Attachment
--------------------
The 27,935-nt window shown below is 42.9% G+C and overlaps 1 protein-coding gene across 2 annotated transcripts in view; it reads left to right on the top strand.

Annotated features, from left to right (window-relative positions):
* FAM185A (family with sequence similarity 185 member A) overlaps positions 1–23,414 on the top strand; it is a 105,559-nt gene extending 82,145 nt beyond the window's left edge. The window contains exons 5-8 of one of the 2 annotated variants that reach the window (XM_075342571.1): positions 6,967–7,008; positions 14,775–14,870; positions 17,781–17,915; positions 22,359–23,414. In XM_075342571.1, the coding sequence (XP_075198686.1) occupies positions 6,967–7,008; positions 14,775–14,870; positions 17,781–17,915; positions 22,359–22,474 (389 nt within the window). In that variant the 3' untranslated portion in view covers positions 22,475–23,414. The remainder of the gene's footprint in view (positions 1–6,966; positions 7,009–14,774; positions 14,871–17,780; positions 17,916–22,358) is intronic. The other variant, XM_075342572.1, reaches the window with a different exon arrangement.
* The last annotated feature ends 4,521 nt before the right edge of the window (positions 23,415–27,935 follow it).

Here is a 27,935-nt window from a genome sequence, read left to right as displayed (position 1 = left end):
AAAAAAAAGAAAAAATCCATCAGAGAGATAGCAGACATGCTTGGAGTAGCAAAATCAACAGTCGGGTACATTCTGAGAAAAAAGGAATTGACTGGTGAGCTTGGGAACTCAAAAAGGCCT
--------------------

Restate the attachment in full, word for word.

The 27,935-nt window shown below is 42.9% G+C and overlaps 1 protein-coding gene across 2 annotated transcripts in view; it reads left to right on the top strand.

Annotated features, from left to right (window-relative positions):
* FAM185A (family with sequence similarity 185 member A) overlaps positions 1–23,414 on the top strand; it is a 105,559-nt gene extending 82,145 nt beyond the window's left edge. The window contains exons 5-8 of one of the 2 annotated variants that reach the window (XM_075342571.1): positions 6,967–7,008; positions 14,775–14,870; positions 17,781–17,915; positions 22,359–23,414. In XM_075342571.1, the coding sequence (XP_075198686.1) occupies positions 6,967–7,008; positions 14,775–14,870; positions 17,781–17,915; positions 22,359–22,474 (389 nt within the window). In that variant the 3' untranslated portion in view covers positions 22,475–23,414. The remainder of the gene's footprint in view (positions 1–6,966; positions 7,009–14,774; positions 14,871–17,780; positions 17,916–22,358) is intronic. The other variant, XM_075342572.1, reaches the window with a different exon arrangement.
* The last annotated feature ends 4,521 nt before the right edge of the window (positions 23,415–27,935 follow it).

Here is a 27,935-nt window from a genome sequence, read left to right as displayed (position 1 = left end):
AAAAAAAAGAAAAAATCCATCAGAGAGATAGCAGACATGCTTGGAGTAGCAAAATCAACAGTCGGGTACATTCTGAGAAAAAAGGAATTGACTGGTGAGCTTGGGAACTCAAAAAGGCCT